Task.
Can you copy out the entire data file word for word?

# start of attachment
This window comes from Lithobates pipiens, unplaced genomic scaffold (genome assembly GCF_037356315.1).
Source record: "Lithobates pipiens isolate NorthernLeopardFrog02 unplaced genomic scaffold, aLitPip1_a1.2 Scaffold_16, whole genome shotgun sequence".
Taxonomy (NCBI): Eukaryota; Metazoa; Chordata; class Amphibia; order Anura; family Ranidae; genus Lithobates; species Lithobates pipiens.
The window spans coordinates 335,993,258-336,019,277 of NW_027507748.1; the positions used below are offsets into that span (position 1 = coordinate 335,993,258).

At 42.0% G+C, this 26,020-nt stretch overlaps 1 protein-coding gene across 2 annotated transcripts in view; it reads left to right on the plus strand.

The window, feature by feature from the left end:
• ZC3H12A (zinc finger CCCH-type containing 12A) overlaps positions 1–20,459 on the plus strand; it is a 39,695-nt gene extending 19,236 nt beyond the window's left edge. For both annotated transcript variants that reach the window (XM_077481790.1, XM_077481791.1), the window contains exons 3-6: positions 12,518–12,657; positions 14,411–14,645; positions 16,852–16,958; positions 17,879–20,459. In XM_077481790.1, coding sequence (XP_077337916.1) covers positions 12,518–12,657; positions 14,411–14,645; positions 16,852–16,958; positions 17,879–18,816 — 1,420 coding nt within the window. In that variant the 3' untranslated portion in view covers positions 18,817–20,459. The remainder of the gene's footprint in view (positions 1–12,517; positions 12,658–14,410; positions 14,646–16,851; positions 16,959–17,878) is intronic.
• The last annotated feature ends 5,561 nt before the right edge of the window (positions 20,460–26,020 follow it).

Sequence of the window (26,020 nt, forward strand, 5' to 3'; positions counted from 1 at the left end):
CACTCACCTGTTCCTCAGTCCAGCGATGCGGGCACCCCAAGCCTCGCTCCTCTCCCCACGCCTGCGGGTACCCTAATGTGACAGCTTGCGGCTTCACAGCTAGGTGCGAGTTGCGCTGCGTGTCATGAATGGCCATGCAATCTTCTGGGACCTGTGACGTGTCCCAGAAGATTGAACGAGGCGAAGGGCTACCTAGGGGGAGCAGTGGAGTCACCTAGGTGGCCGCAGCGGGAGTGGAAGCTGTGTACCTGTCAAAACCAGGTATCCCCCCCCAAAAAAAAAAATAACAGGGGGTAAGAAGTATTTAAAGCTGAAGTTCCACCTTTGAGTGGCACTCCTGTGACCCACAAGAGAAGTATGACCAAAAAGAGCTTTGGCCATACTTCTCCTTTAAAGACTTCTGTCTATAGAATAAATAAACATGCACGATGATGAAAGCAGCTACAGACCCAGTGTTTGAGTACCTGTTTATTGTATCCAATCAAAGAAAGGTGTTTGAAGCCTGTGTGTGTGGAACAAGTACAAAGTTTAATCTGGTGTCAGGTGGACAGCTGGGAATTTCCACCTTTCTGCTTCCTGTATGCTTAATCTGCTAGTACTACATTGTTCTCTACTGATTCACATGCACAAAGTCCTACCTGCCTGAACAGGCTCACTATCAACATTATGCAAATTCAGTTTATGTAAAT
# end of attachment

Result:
This window comes from Lithobates pipiens, unplaced genomic scaffold (genome assembly GCF_037356315.1).
Source record: "Lithobates pipiens isolate NorthernLeopardFrog02 unplaced genomic scaffold, aLitPip1_a1.2 Scaffold_16, whole genome shotgun sequence".
Taxonomy (NCBI): Eukaryota; Metazoa; Chordata; class Amphibia; order Anura; family Ranidae; genus Lithobates; species Lithobates pipiens.
The window spans coordinates 335,993,258-336,019,277 of NW_027507748.1; the positions used below are offsets into that span (position 1 = coordinate 335,993,258).

At 42.0% G+C, this 26,020-nt stretch overlaps 1 protein-coding gene across 2 annotated transcripts in view; it reads left to right on the plus strand.

The window, feature by feature from the left end:
• ZC3H12A (zinc finger CCCH-type containing 12A) overlaps positions 1–20,459 on the plus strand; it is a 39,695-nt gene extending 19,236 nt beyond the window's left edge. For both annotated transcript variants that reach the window (XM_077481790.1, XM_077481791.1), the window contains exons 3-6: positions 12,518–12,657; positions 14,411–14,645; positions 16,852–16,958; positions 17,879–20,459. In XM_077481790.1, coding sequence (XP_077337916.1) covers positions 12,518–12,657; positions 14,411–14,645; positions 16,852–16,958; positions 17,879–18,816 — 1,420 coding nt within the window. In that variant the 3' untranslated portion in view covers positions 18,817–20,459. The remainder of the gene's footprint in view (positions 1–12,517; positions 12,658–14,410; positions 14,646–16,851; positions 16,959–17,878) is intronic.
• The last annotated feature ends 5,561 nt before the right edge of the window (positions 20,460–26,020 follow it).

Sequence of the window (26,020 nt, forward strand, 5' to 3'; positions counted from 1 at the left end):
CACTCACCTGTTCCTCAGTCCAGCGATGCGGGCACCCCAAGCCTCGCTCCTCTCCCCACGCCTGCGGGTACCCTAATGTGACAGCTTGCGGCTTCACAGCTAGGTGCGAGTTGCGCTGCGTGTCATGAATGGCCATGCAATCTTCTGGGACCTGTGACGTGTCCCAGAAGATTGAACGAGGCGAAGGGCTACCTAGGGGGAGCAGTGGAGTCACCTAGGTGGCCGCAGCGGGAGTGGAAGCTGTGTACCTGTCAAAACCAGGTATCCCCCCCCAAAAAAAAAAATAACAGGGGGTAAGAAGTATTTAAAGCTGAAGTTCCACCTTTGAGTGGCACTCCTGTGACCCACAAGAGAAGTATGACCAAAAAGAGCTTTGGCCATACTTCTCCTTTAAAGACTTCTGTCTATAGAATAAATAAACATGCACGATGATGAAAGCAGCTACAGACCCAGTGTTTGAGTACCTGTTTATTGTATCCAATCAAAGAAAGGTGTTTGAAGCCTGTGTGTGTGGAACAAGTACAAAGTTTAATCTGGTGTCAGGTGGACAGCTGGGAATTTCCACCTTTCTGCTTCCTGTATGCTTAATCTGCTAGTACTACATTGTTCTCTACTGATTCACATGCACAAAGTCCTACCTGCCTGAACAGGCTCACTATCAACATTATGCAAATTCAGTTTATGTAAAT